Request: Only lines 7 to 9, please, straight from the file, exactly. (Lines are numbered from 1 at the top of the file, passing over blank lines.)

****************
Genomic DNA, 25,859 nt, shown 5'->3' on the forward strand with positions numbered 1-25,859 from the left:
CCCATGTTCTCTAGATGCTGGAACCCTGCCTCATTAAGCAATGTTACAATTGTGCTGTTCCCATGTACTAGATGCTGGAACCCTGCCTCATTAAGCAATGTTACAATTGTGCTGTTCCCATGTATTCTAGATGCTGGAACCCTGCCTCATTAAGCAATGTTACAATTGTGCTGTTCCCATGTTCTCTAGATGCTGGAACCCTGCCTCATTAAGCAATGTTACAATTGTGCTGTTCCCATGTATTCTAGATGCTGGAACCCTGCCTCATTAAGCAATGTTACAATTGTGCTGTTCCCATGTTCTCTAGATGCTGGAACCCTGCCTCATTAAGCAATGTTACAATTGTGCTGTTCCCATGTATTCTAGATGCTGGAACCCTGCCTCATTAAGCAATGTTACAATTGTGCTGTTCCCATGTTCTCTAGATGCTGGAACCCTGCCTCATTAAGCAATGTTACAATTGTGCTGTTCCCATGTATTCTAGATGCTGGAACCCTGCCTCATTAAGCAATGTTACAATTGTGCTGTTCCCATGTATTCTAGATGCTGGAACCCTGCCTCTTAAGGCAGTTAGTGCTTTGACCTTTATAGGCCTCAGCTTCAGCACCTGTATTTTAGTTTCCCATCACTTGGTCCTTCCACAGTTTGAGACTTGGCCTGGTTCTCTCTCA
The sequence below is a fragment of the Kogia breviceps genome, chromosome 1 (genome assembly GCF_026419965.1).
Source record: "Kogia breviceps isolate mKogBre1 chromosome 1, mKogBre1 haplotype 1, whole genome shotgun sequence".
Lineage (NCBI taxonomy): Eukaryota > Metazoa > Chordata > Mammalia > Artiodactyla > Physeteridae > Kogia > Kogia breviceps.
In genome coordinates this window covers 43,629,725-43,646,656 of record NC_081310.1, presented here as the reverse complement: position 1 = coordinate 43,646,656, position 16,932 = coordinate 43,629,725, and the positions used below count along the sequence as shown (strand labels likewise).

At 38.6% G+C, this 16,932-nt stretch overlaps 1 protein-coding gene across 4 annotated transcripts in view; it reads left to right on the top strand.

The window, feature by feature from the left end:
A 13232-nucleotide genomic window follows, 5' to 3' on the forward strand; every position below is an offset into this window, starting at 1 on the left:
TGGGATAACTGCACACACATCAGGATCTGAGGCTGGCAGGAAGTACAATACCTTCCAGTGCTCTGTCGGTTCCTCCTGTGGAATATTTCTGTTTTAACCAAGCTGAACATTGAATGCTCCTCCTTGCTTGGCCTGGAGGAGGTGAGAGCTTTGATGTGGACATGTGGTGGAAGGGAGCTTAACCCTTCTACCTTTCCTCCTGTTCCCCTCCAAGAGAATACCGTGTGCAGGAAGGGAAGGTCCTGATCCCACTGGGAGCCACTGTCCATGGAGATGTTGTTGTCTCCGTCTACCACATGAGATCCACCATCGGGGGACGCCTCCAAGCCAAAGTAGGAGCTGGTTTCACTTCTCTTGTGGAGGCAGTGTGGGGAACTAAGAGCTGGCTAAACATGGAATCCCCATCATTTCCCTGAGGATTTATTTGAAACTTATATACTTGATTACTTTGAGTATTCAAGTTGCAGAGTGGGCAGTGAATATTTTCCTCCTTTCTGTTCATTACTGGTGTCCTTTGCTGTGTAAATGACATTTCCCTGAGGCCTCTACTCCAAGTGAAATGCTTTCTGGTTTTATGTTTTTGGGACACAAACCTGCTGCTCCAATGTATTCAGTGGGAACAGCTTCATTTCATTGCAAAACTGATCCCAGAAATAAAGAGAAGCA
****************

At 38.6% G+C, this 16,932-nt stretch overlaps 1 protein-coding gene across 4 annotated transcripts in view; it reads left to right on the top strand.

The window, feature by feature from the left end:
A 13232-nucleotide genomic window follows, 5' to 3' on the forward strand; every position below is an offset into this window, starting at 1 on the left: